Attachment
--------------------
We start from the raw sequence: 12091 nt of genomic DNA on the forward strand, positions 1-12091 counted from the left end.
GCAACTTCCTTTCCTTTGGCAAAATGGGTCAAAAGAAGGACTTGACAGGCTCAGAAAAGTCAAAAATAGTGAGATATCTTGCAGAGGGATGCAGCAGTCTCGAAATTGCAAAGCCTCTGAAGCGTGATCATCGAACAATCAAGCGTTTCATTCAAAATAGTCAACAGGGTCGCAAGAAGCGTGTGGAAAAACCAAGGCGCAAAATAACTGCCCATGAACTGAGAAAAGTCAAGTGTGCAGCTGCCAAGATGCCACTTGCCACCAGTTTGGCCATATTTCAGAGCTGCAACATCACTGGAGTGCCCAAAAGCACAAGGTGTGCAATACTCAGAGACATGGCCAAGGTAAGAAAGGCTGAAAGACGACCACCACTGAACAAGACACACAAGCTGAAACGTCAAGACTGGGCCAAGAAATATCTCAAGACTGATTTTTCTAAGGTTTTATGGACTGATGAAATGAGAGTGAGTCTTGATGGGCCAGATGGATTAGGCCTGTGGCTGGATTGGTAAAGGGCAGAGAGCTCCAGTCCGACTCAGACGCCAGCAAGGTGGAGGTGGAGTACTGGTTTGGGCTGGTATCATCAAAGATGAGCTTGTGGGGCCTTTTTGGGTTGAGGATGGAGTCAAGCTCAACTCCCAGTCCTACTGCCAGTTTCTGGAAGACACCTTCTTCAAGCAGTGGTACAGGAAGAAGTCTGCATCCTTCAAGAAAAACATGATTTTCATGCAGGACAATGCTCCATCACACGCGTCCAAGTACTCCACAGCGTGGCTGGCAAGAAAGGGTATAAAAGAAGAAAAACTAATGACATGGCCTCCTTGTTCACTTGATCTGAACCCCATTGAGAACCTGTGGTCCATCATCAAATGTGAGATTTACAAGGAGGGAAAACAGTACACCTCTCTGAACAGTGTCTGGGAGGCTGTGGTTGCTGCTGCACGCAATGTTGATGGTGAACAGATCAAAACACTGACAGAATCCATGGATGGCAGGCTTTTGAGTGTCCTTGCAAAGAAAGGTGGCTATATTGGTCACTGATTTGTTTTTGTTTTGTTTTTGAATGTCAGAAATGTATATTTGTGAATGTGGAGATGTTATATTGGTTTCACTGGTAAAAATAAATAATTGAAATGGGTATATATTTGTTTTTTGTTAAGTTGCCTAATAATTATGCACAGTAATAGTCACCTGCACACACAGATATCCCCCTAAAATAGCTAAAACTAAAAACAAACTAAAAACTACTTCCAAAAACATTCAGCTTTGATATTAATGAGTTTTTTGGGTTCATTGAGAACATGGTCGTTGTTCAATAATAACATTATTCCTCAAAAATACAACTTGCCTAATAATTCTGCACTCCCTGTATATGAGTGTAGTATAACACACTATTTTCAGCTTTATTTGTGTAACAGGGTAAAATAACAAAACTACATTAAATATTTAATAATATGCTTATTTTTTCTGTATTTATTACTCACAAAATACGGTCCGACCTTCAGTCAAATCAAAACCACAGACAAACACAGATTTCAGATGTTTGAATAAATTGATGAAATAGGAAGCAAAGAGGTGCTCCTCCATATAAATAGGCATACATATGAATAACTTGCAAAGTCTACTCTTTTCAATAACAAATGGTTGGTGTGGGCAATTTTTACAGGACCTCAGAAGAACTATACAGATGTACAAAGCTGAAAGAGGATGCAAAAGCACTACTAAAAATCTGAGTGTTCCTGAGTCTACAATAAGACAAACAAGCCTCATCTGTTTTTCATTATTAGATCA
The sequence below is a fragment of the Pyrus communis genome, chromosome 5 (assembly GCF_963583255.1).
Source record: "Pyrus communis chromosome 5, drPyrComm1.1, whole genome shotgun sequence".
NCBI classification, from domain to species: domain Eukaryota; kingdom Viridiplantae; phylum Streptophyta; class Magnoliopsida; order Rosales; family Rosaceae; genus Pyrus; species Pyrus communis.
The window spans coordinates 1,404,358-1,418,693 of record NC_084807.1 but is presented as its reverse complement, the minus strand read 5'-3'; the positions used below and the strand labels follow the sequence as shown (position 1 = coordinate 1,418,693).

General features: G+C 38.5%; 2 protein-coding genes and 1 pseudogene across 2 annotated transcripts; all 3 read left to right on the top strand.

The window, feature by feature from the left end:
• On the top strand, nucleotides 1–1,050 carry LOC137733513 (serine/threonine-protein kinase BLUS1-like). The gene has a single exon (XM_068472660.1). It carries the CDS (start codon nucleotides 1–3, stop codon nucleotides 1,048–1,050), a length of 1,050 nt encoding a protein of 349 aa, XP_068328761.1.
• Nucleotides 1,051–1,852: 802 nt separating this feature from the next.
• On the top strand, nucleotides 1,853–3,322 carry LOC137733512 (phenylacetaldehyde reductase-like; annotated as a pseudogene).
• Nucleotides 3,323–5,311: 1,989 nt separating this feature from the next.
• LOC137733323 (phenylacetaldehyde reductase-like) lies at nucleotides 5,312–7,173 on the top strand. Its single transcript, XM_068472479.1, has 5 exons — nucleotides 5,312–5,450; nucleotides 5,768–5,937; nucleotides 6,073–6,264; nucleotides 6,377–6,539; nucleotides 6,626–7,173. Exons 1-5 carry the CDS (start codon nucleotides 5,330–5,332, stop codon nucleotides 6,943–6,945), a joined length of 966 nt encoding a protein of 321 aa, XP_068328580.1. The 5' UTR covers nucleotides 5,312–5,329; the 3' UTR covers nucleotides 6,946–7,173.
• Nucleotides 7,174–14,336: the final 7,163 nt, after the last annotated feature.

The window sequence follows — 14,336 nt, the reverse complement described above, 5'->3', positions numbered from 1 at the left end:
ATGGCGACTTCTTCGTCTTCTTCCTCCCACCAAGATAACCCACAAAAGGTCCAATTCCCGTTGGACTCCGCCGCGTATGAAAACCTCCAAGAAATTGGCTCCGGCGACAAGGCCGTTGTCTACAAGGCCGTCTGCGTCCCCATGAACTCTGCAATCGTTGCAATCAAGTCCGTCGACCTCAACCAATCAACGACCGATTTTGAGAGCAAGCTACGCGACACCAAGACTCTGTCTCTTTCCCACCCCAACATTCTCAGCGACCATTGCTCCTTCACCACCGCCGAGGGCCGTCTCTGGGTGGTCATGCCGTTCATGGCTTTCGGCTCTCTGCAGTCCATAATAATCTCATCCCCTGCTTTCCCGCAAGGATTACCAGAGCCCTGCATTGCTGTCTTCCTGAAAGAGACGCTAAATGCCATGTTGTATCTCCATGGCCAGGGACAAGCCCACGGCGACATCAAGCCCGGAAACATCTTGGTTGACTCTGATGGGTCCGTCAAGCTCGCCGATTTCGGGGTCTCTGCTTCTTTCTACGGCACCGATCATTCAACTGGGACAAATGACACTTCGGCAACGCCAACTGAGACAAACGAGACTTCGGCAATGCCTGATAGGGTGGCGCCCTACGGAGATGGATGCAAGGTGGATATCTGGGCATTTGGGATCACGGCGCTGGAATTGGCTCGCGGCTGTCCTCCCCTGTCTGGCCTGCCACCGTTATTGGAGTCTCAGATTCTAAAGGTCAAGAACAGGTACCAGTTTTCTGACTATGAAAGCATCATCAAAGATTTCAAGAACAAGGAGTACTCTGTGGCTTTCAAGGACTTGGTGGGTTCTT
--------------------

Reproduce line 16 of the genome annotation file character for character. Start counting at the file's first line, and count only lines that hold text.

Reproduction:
ATGGCGACTTCTTCGTCTTCTTCCTCCCACCAAGATAACCCACAAAAGGTCCAATTCCCGTTGGACTCCGCCGCGTATGAAAACCTCCAAGAAATTGGCTCCGGCGACAAGGCCGTTGTCTACAAGGCCGTCTGCGTCCCCATGAACTCTGCAATCGTTGCAATCAAGTCCGTCGACCTCAACCAATCAACGACCGATTTTGAGAGCAAGCTACGCGACACCAAGACTCTGTCTCTTTCCCACCCCAACATTCTCAGCGACCATTGCTCCTTCACCACCGCCGAGGGCCGTCTCTGGGTGGTCATGCCGTTCATGGCTTTCGGCTCTCTGCAGTCCATAATAATCTCATCCCCTGCTTTCCCGCAAGGATTACCAGAGCCCTGCATTGCTGTCTTCCTGAAAGAGACGCTAAATGCCATGTTGTATCTCCATGGCCAGGGACAAGCCCACGGCGACATCAAGCCCGGAAACATCTTGGTTGACTCTGATGGGTCCGTCAAGCTCGCCGATTTCGGGGTCTCTGCTTCTTTCTACGGCACCGATCATTCAACTGGGACAAATGACACTTCGGCAACGCCAACTGAGACAAACGAGACTTCGGCAATGCCTGATAGGGTGGCGCCCTACGGAGATGGATGCAAGGTGGATATCTGGGCATTTGGGATCACGGCGCTGGAATTGGCTCGCGGCTGTCCTCCCCTGTCTGGCCTGCCACCGTTATTGGAGTCTCAGATTCTAAAGGTCAAGAACAGGTACCAGTTTTCTGACTATGAAAGCATCATCAAAGATTTCAAGAACAAGGAGTACTCTGTGGCTTTCAAGGACTTGGTGGGTTCTT